Indan Journal of Medical Research Indan Journal of Medical Research Indan Journal of Medical Research
  Home About us Editorial board Search Ahead of print Current issue Archives Submit article Instructions Subscribe Contacts Login  
  Home Print this page Email this page Small font sizeDefault font sizeIncrease font size Users Online: 886    

   Table of Contents      
ORIGINAL ARTICLE
Year : 2016  |  Volume : 143  |  Issue : 4  |  Page : 474-480

Pattern of episiotomy use & its immediate complications among vaginal deliveries in 18 tertiary care hospitals in India


Division of Reproductive Biology & Maternal Health, Indian Council of Medical Research, New Delhi, India

Date of Submission17-Oct-2014
Date of Web Publication21-Jun-2016

Correspondence Address:
Shalini Singh
Division of Reproductive Biology & Maternal Health, Indian Council of Medical Research V. Ramalingaswami Bhawan, Ansari Nagar, New Delhi 110 029
India
Login to access the Email id

Source of Support: None, Conflict of Interest: None


DOI: 10.4103/0971-5916.184304

Rights and Permissions
   Abstract 


Background & objectives: In developed countries, efforts have been made to restrict episiotomy practice. However, in developing countries the episiotomy rates continue to be high. This study was conducted to evaluate the pattern of episiotomy use and its immediate complications among women delivering at tertiary level public hospitals in India.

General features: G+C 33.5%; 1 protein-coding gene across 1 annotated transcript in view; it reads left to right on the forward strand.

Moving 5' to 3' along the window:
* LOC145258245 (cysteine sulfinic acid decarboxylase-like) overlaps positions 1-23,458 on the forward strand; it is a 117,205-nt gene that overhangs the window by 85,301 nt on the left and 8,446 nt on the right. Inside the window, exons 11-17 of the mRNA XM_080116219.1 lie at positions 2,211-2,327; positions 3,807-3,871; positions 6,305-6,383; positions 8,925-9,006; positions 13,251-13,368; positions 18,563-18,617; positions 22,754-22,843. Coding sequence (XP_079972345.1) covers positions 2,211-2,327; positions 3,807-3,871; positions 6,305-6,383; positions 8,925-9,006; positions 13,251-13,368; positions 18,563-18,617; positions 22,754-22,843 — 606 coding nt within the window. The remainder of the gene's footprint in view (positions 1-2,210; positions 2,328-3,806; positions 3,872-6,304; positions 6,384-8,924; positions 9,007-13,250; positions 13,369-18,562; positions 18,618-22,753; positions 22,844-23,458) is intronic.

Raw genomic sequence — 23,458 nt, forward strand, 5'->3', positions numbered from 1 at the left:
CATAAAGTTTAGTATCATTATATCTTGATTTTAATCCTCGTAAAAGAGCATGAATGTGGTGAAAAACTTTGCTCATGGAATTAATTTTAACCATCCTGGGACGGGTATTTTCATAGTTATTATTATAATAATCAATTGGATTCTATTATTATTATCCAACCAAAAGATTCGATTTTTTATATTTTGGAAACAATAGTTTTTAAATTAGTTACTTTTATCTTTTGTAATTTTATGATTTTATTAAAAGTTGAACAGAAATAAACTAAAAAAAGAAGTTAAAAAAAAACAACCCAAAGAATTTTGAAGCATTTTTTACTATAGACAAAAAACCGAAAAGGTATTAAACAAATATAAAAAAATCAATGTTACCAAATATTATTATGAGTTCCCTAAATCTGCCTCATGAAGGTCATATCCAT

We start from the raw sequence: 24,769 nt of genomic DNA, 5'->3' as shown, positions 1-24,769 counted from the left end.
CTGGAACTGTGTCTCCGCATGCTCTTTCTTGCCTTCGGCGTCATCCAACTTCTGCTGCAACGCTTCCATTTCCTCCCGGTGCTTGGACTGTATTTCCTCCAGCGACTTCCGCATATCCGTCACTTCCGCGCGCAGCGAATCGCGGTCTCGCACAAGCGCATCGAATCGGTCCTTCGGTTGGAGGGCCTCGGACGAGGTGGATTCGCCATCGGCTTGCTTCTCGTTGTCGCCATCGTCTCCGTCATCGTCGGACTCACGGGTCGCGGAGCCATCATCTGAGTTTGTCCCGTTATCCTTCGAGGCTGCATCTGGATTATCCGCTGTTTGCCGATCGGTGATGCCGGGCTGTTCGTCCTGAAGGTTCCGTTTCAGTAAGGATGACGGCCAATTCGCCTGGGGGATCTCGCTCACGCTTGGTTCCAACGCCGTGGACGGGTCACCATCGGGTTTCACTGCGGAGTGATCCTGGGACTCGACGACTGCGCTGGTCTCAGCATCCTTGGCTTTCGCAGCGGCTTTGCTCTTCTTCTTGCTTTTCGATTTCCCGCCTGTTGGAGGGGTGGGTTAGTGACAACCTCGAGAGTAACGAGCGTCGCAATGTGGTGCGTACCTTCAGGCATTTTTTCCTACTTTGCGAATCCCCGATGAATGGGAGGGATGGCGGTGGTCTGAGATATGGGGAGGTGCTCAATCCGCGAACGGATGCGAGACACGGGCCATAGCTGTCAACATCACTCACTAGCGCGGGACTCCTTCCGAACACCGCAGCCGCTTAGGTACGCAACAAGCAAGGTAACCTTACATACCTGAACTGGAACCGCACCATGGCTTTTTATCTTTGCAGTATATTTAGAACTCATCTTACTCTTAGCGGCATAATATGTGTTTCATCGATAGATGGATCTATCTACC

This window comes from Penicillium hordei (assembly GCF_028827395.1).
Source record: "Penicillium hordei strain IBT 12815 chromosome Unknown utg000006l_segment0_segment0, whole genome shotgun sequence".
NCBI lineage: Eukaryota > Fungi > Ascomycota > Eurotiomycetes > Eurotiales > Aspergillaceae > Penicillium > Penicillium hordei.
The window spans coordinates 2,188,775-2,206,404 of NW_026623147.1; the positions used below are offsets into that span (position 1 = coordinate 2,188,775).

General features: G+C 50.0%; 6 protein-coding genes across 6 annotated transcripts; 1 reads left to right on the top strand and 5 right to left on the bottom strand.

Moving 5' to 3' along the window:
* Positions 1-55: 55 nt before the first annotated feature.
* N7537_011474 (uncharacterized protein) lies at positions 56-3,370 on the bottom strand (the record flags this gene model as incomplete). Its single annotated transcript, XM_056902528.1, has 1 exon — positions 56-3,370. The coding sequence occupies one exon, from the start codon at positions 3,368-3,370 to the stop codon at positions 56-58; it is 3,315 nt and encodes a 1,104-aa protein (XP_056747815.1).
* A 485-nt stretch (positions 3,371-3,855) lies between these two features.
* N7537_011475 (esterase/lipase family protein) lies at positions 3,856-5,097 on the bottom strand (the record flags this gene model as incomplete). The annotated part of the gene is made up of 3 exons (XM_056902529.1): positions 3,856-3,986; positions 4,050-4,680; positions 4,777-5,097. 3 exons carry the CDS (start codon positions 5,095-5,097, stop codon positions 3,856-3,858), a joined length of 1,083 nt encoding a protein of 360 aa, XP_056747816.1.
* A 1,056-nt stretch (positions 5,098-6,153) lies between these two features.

Methods: Prospective data of all women undergoing vaginal delivery including instrumental delivery were collected daily from the labour room registers of the 18 tertiary care hospitals on a structured proforma. Weekly data from all sites were sent to a central unit for compilation and analysis. Odds ratio was used to compare the proportion of genital trauma among women with and without episiotomy both in nulliparous and multiparous women.
Results: Among 1,20,243 vaginal deliveries, episiotomy was performed in 63.4 per cent (n=76,305) cases. Nulliparaous women were 8.8 times more likely to undergo episiotomy than multiparous women. The various genital tract injuries reported were first degree perineal tear (n=4805, 3.9%), second degree perineal tear (n=1082, 0.9%), third and fourth degree perineal tear (n=186, 0.2%), anterior vaginal trauma requiring suturing (n=490, 0.4%), extension of episiotomy/vaginal laceration/excessive bleeding from episiotomy or tear (n=177, 0.15%), vulval/vaginal haematoma (n=70, 0.06%) and cervical tear (n=108, 0.08%). The combined rate of third and fourth degree perineal tears was observed to be significantly lower (p<0.001) among nullipara who received episiotomy (0.13%) compared to those who delivered without episiotomy (0.62%).
Interpretations & conclusions: Significantly lower rates of third or fourth degree perineal tear were seen among nulliparous women undergoing episiotomy. The risk and benefit of episiotomy and its complications need to be evaluated through randomized clinical trials in the Indian context.

Keywords: Mediolateral episiotomy - perineal tear - vaginal deliveries


How to cite this article:
Singh S, Thakur T, Chandhiok N, Dhillon BS. Pattern of episiotomy use & its immediate complications among vaginal deliveries in 18 tertiary care hospitals in India. Indian J Med Res 2016;143:474-80

How to cite this URL: